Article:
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Old 12-08-2014
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Alright so the issue seems to still be there, albeit in a much smaller, less annoying way. I'm definitely gonna try taking out the IACV tomorrow and watching its operation outside of the intake pipe.

More importantly though is a discovery i made. While sitting at a stop light in neutral for instance, it will stay around 1400 rpm, and EVENTUALLY go down to about 850 rpm, although the amount of time it takes to do this follows no noticeable pattern. I noticed if i pop it into gear (first, for example), and WITHOUT using the gas, just the clutch, slowly begin to load up the engine and move the truck (which brings down the revs), and then put it back into neutral, it stays down. For example, sitting at 1400 rpm, i put it into first and let the clutch out partially, which drops the revs to about 700, and then put the clutch back to the floor and put it in neutral, the rpms will then stay at 850 where they should be. Almost like the idle gets "stuck" at 1400 rpm and i have to "unstick" it by manually dropping the rpm. Is that an IACV issue? Would cleaning the IACV help this?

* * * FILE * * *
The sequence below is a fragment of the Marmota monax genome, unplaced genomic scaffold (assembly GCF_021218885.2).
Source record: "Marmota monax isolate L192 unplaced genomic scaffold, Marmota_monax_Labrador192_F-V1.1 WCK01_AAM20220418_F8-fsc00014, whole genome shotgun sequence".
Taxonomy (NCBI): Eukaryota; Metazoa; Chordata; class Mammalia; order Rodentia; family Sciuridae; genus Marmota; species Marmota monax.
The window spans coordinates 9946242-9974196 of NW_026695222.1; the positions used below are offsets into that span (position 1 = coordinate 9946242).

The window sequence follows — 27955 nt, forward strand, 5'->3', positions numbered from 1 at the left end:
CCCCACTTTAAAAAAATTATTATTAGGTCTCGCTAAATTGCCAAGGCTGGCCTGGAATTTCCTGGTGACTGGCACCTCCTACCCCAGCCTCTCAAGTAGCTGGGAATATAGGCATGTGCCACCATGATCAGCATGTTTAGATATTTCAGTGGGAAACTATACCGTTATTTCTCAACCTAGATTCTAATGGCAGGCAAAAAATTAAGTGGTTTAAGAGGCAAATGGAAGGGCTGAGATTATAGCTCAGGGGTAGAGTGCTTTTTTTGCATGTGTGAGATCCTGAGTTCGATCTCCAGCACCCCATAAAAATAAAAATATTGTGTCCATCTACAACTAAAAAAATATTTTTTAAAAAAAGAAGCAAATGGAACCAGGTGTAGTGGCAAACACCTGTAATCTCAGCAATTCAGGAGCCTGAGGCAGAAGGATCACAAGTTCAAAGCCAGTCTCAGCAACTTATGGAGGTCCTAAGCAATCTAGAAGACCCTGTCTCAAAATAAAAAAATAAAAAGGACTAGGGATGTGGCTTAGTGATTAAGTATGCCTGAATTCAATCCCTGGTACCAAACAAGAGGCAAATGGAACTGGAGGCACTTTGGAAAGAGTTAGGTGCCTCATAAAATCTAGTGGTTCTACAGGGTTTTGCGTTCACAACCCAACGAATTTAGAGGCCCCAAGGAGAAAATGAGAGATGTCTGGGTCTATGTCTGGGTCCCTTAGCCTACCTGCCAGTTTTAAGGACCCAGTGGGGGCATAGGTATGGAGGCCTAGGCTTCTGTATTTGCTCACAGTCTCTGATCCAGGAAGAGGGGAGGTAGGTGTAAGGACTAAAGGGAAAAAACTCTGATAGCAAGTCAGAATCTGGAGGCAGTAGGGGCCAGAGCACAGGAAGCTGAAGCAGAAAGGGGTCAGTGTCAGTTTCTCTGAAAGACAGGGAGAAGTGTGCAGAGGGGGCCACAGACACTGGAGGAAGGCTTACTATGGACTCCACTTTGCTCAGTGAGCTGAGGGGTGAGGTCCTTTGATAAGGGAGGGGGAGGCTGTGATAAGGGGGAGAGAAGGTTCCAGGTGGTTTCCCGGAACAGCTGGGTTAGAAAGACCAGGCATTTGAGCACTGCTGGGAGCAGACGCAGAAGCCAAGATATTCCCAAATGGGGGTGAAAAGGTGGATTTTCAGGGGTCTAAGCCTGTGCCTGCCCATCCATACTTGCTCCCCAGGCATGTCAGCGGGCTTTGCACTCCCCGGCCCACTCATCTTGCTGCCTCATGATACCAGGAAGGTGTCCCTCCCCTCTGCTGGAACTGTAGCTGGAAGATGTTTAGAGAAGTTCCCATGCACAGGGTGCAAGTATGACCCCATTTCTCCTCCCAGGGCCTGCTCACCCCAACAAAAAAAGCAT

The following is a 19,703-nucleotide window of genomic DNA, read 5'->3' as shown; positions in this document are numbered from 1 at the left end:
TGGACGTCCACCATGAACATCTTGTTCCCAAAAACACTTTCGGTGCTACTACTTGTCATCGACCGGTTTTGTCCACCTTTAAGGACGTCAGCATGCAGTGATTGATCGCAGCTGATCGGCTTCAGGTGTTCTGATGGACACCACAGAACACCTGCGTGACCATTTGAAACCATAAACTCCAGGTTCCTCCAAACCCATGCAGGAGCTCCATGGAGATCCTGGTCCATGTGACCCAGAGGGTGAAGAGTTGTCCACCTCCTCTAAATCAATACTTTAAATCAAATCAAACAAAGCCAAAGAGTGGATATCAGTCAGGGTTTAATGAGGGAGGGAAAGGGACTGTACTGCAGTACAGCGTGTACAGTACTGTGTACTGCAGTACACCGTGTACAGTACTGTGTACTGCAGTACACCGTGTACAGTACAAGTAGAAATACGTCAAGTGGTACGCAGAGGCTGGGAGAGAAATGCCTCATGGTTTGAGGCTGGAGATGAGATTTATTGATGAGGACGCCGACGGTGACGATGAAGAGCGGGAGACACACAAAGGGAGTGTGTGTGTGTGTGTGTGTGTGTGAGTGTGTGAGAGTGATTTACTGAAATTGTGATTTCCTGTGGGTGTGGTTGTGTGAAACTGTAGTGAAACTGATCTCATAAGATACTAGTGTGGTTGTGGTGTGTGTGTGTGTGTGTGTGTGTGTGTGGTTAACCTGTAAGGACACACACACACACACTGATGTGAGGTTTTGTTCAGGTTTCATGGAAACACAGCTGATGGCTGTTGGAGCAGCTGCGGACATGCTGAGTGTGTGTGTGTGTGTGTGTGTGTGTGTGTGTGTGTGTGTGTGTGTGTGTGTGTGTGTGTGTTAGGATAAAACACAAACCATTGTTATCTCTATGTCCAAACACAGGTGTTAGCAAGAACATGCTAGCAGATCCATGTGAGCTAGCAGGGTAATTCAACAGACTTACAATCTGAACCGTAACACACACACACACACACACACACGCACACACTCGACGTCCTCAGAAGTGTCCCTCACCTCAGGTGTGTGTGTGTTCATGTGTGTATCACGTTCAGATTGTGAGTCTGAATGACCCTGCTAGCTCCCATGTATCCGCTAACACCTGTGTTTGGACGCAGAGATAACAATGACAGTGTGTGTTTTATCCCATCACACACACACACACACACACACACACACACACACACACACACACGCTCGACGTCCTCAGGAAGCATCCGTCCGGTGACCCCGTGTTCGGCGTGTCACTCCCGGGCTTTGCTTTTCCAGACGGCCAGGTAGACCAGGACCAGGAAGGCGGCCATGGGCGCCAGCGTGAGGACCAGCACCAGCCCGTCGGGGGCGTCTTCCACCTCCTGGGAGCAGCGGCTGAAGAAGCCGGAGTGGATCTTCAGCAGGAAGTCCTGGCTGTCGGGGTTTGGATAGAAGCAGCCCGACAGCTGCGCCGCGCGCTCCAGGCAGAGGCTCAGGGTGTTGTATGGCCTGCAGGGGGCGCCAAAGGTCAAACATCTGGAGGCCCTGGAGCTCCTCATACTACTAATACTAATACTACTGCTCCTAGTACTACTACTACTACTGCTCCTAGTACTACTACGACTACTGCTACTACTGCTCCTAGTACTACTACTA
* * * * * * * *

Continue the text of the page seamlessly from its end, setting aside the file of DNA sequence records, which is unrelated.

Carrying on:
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Old 12-09-2014
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As RonD pointed out in an earlier post, could the cruise cable (if equipped) be sticking?

Throttle cable? New cars no longer have a throttle cable, and have gone to a "drive by wire" method to prevent the throttle cable from sticking, causing people to drive their vehicles into walls, houses, buildings, etc. Our older Rangers still have this throttle cable though.